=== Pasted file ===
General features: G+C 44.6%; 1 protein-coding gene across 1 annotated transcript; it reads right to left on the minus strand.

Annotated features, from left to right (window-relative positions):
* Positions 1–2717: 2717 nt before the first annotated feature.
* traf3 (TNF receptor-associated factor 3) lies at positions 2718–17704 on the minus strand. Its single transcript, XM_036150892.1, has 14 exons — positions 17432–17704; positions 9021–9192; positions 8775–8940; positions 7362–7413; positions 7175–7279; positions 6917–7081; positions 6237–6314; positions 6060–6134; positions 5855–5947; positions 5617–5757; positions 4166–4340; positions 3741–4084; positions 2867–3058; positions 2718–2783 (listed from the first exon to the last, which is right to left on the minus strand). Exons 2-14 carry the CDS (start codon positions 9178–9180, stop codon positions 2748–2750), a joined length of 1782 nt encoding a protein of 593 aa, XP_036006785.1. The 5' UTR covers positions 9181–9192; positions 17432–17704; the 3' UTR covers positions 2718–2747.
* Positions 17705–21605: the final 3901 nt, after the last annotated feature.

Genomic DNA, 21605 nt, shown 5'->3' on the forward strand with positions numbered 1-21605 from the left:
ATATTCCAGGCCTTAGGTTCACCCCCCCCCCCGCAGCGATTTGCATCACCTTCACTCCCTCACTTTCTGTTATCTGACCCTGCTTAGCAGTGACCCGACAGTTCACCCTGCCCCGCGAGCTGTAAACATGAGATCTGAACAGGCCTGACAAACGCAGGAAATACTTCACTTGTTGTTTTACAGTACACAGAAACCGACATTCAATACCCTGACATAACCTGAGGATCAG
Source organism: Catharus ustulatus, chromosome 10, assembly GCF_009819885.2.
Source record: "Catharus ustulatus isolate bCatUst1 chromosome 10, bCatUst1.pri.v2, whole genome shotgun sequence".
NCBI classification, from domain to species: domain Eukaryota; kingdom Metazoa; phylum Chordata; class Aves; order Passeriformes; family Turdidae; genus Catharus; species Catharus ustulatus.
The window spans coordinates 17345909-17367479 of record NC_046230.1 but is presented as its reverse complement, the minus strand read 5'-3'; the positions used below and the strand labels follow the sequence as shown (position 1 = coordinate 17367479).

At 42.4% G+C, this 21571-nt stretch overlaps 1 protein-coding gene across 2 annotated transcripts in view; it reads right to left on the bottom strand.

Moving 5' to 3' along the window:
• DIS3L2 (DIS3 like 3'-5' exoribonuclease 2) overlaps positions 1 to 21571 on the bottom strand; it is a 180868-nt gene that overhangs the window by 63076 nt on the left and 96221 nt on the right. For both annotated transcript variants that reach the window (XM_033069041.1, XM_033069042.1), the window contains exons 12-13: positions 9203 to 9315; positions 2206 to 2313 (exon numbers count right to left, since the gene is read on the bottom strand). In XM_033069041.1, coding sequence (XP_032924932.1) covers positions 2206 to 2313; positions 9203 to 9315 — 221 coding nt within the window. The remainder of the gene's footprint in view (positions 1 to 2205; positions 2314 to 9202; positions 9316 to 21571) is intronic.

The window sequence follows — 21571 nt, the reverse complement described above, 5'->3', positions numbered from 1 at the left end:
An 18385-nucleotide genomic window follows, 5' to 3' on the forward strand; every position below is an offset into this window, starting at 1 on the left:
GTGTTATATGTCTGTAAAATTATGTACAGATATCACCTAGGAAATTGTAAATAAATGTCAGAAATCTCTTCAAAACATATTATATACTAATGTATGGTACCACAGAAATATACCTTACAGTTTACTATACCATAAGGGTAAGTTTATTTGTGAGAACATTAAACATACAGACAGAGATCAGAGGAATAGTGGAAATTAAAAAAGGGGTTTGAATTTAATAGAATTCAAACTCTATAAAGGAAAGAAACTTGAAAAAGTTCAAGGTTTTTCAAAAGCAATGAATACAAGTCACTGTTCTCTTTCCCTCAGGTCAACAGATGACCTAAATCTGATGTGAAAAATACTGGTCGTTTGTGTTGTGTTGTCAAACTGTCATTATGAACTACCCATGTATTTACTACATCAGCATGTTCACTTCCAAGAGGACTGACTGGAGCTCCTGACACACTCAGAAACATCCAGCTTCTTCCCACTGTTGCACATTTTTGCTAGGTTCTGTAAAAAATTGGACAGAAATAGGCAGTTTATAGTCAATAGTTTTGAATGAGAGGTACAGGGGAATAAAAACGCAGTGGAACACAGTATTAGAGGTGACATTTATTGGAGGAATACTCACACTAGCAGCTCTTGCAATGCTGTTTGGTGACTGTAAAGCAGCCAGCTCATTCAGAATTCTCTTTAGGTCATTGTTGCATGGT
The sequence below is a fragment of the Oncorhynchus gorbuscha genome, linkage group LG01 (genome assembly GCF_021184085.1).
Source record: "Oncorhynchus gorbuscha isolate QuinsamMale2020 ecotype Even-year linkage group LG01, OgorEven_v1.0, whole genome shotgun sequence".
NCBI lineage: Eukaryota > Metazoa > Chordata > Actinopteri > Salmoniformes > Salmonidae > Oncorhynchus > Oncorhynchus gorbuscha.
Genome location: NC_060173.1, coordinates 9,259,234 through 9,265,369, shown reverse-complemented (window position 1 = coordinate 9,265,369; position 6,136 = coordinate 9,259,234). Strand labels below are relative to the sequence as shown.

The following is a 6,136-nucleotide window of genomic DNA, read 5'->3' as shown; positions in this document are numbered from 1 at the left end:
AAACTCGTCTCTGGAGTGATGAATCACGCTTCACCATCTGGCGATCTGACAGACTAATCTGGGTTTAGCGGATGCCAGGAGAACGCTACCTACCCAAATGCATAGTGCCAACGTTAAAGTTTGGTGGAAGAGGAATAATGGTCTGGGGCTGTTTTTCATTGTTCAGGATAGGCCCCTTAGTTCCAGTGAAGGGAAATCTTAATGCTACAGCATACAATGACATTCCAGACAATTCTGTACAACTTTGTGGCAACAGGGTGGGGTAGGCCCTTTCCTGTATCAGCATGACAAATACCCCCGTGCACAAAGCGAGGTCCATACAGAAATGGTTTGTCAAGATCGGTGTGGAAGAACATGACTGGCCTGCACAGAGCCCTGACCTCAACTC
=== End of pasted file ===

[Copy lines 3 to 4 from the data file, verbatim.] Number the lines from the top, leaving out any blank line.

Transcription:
* Positions 1–2717: 2717 nt before the first annotated feature.
* traf3 (TNF receptor-associated factor 3) lies at positions 2718–17704 on the minus strand. Its single transcript, XM_036150892.1, has 14 exons — positions 17432–17704; positions 9021–9192; positions 8775–8940; positions 7362–7413; positions 7175–7279; positions 6917–7081; positions 6237–6314; positions 6060–6134; positions 5855–5947; positions 5617–5757; positions 4166–4340; positions 3741–4084; positions 2867–3058; positions 2718–2783 (listed from the first exon to the last, which is right to left on the minus strand). Exons 2-14 carry the CDS (start codon positions 9178–9180, stop codon positions 2748–2750), a joined length of 1782 nt encoding a protein of 593 aa, XP_036006785.1. The 5' UTR covers positions 9181–9192; positions 17432–17704; the 3' UTR covers positions 2718–2747.